Ya know those recipe blogs that make you read about how their mom made this recipe when they were little, and all their friends love it oh-so-much, and you’re like please tell me how to make these tacos? Yeah, I don’t want to do that to you. So you can totally download the guide via the link above and be on your merry way.
BUT, if you want to know why I think street art is going to change your life, it’s because it changed mine:
The year was 2015. I was exiled to roam Lisbon, Portugal alone after I had ticked off my friend’s then-boyfriend (now husband, whom I adore). I think I had talked about feminism too much or something; it’s hard to remember the bad stuff when it turned out to be one of my most cherished adventures.
But in the moment, I was devastated. I remember crying in our Airbnb thinking, I’m a young woman alone in a new city, what am I gonna do? I vaguely tried walking around by myself and even the actual police cat-called me.
Fortunately, my best friend gave me a pep talk from several time-zones away and assured me that I was 100% That B*tch. So I dried my eyes and did what any sensible Alternative Girl would do; I joined a motley crew of other young travellers on my very first Street Art Tour. I had never heard of such a thing and didn’t know what to expect; it seemed like a bit of a con. Couldn’t I just go look at this stuff myself? It’s OUTSIDE, that’s the WHOLE THING – it’s free.
Ultimately, this turned out to be one of the most fun days of my life. I learned about Fado music, the country’s severe economic crisis, and their unique response to drug addiction among other things. Not to mention I had a killer dance party with my new friends.
Since then, I make a point to look for street art whenever I travel. Nothing tells a city’s story like its own walls. For example, in Puerto Rico there was a very simple question posed on the walls of Old San Juan – it wasn’t a fancy commissioned mural, in fact the spray paint looked pretty rushed (it was in Spanish, the English translation was): “What happens to the Puerto Ricans that don’t rebel?” As an outsider, I had no idea what that meant. Speaking with new friends later on they explained – all Puerto Ricans know they live in a colony, but what can they do, realistically? These particular young men were in the U.S. military. They knew the relationship between the U.S. and Puerto Rico wasn’t perfect, to say the least. They “bought-in” to try to live the dream despite what some perceive as unfavorable odds — but what would become of them? This conversation sparked a paradigm shift in my understanding of U.S. / Puerto-Rican relations, and it started with a wall asking me a question.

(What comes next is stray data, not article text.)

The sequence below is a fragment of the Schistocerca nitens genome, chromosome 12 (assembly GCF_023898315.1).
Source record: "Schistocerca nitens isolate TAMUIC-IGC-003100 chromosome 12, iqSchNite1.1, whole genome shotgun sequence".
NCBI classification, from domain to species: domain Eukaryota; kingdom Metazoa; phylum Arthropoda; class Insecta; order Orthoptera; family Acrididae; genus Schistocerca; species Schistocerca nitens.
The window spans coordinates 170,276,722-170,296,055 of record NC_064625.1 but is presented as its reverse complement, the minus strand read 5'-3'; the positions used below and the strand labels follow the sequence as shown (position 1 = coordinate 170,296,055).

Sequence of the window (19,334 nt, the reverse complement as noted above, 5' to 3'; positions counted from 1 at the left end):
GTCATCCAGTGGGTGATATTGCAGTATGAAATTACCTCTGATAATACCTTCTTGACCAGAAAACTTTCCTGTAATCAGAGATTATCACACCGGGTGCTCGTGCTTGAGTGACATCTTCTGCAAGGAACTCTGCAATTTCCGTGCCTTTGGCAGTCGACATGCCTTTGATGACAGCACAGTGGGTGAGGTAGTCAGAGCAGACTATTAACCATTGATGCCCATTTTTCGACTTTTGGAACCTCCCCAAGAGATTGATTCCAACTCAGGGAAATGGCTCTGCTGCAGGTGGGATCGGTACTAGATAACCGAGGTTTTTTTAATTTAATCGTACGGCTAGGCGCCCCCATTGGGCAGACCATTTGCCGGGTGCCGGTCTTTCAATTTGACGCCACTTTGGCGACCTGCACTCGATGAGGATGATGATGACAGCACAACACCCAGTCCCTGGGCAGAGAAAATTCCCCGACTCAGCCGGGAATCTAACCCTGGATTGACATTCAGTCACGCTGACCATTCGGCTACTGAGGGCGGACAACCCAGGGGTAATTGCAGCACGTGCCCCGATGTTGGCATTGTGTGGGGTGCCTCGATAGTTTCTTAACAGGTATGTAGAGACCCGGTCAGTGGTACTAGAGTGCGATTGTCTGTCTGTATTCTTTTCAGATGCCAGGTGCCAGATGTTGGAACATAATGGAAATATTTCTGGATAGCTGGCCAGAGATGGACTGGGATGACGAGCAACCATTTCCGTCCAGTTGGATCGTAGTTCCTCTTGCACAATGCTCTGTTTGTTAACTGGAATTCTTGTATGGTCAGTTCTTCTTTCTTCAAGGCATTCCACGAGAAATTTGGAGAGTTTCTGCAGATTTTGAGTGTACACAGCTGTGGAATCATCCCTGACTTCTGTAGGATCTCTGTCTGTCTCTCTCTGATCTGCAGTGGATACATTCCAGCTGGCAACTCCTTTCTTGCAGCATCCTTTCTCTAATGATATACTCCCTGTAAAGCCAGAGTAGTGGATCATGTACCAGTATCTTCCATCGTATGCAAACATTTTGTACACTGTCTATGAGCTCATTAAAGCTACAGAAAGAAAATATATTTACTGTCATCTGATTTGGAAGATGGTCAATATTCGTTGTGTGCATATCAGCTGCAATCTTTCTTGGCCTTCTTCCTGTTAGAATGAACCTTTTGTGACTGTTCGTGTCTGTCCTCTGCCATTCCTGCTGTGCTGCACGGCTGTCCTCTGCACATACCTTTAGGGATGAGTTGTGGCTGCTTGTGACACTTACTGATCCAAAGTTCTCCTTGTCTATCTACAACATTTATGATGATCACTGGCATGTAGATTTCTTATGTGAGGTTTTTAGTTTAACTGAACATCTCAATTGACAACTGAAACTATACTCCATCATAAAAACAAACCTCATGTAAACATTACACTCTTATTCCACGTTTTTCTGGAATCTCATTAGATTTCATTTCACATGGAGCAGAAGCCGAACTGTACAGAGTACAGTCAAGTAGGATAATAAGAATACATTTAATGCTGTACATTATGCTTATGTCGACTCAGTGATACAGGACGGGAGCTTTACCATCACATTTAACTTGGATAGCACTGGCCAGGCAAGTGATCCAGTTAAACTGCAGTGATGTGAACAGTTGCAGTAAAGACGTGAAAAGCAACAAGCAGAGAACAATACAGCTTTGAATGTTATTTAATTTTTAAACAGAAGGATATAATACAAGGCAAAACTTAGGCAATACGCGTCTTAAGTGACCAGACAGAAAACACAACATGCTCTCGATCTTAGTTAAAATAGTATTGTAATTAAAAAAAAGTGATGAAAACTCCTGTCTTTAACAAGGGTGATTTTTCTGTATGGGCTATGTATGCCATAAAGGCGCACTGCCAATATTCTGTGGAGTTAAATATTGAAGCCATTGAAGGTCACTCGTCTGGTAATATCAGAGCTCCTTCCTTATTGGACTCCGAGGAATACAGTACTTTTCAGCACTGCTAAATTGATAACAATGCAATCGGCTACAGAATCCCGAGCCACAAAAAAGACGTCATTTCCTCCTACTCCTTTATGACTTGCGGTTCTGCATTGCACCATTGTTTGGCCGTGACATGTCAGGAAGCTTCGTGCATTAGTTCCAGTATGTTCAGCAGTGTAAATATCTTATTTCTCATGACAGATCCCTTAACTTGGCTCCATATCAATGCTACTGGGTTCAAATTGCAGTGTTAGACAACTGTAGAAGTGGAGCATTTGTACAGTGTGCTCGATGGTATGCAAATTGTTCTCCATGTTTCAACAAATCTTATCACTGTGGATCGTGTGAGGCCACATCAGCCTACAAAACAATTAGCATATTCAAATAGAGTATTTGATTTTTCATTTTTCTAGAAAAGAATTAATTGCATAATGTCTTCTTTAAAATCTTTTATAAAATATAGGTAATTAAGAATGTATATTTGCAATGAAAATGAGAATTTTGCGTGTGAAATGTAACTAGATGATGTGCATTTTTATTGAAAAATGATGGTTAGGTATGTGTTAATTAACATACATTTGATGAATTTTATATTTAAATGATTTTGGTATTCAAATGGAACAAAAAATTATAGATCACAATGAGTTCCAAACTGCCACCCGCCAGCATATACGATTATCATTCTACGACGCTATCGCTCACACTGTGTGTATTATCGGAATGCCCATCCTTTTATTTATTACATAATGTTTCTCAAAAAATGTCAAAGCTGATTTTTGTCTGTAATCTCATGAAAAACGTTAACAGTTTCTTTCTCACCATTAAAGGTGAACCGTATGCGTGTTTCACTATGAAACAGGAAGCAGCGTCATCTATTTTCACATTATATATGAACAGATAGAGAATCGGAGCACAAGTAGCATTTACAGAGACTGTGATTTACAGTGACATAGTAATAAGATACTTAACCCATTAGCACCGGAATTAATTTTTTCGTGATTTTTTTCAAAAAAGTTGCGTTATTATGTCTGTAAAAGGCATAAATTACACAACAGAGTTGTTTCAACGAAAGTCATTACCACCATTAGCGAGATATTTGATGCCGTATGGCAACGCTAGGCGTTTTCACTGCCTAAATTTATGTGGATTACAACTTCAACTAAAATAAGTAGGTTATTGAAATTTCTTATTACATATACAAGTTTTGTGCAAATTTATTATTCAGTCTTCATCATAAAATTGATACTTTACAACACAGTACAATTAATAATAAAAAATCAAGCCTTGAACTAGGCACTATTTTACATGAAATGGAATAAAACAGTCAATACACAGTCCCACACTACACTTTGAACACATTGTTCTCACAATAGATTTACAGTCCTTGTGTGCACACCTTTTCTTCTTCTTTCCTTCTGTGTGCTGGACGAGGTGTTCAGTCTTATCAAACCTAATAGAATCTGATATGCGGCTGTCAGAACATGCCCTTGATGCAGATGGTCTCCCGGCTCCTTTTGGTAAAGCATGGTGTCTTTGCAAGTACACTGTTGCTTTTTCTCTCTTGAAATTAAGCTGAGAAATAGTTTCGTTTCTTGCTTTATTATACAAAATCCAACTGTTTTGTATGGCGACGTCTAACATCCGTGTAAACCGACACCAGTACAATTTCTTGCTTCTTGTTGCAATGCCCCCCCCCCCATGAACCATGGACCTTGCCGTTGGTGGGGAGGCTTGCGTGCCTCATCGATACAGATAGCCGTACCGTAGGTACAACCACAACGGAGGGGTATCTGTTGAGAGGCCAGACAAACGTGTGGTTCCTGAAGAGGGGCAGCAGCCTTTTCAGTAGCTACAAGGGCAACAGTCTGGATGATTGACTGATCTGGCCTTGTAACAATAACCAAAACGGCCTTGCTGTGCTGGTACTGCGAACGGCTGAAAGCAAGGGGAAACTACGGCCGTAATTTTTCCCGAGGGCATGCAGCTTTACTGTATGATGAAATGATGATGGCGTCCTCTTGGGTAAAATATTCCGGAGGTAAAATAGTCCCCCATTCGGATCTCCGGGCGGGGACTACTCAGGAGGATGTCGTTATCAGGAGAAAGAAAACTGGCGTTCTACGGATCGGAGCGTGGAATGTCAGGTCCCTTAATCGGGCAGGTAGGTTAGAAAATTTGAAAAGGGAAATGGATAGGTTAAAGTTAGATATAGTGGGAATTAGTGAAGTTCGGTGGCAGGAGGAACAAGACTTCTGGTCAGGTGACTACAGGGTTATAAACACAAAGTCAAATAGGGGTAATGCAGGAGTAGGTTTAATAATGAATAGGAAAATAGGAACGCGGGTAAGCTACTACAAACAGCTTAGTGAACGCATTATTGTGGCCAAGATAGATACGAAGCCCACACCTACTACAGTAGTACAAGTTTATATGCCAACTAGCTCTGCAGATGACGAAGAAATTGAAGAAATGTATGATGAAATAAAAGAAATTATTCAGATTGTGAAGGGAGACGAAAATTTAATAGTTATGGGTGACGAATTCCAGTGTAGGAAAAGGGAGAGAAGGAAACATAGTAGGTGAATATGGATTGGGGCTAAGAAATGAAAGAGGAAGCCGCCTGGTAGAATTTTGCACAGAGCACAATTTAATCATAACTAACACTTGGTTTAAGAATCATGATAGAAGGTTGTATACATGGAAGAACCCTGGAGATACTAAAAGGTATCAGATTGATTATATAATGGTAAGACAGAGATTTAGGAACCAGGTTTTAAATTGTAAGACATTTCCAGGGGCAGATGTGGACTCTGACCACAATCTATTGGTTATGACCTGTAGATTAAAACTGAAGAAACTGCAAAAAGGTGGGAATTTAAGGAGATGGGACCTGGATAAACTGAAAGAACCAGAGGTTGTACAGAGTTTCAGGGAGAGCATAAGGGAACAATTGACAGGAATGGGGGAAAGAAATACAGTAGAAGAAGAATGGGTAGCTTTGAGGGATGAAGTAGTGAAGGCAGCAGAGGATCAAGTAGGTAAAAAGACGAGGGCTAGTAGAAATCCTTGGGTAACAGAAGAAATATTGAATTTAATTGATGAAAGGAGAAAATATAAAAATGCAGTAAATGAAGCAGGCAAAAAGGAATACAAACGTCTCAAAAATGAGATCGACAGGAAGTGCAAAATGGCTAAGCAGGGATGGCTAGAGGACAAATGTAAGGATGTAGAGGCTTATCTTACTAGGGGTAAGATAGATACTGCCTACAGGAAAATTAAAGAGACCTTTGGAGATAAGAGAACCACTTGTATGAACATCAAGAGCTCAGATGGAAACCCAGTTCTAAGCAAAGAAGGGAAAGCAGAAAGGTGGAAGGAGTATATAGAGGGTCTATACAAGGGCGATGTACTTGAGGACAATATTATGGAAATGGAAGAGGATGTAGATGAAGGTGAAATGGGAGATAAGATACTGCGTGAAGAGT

The Orlando street art scene is an orange glistening in the sun, ripe for harvest. My hope in putting out this guide is to facilitate appreciation for all of the luxurious color and creativity we are a little bit spoiled by. I tend to drive by so quickly that these beautiful pieces are sort of reduced to scenery in my mind’s eye. Taking the time to look at them more intentionally resulted in greater appreciation and insight. Check out the link for Volume 1, encompassing Primrose, Bumby and a bit of Colonial. My only lament is that while we have large, lavish commissioned works we may be lacking in spaces for newcomers. I did see tags and little tiny unsanctioned pieces in the more obscure spots, but it seems we either have a heavy hand or lack of space for up-and-coming art.
Which pieces are you APPALLED that I missed? Comment below with info about your favorite piece so we can add it to the guide. I’m really most curious to know: what story do you think Orlando is trying to tell?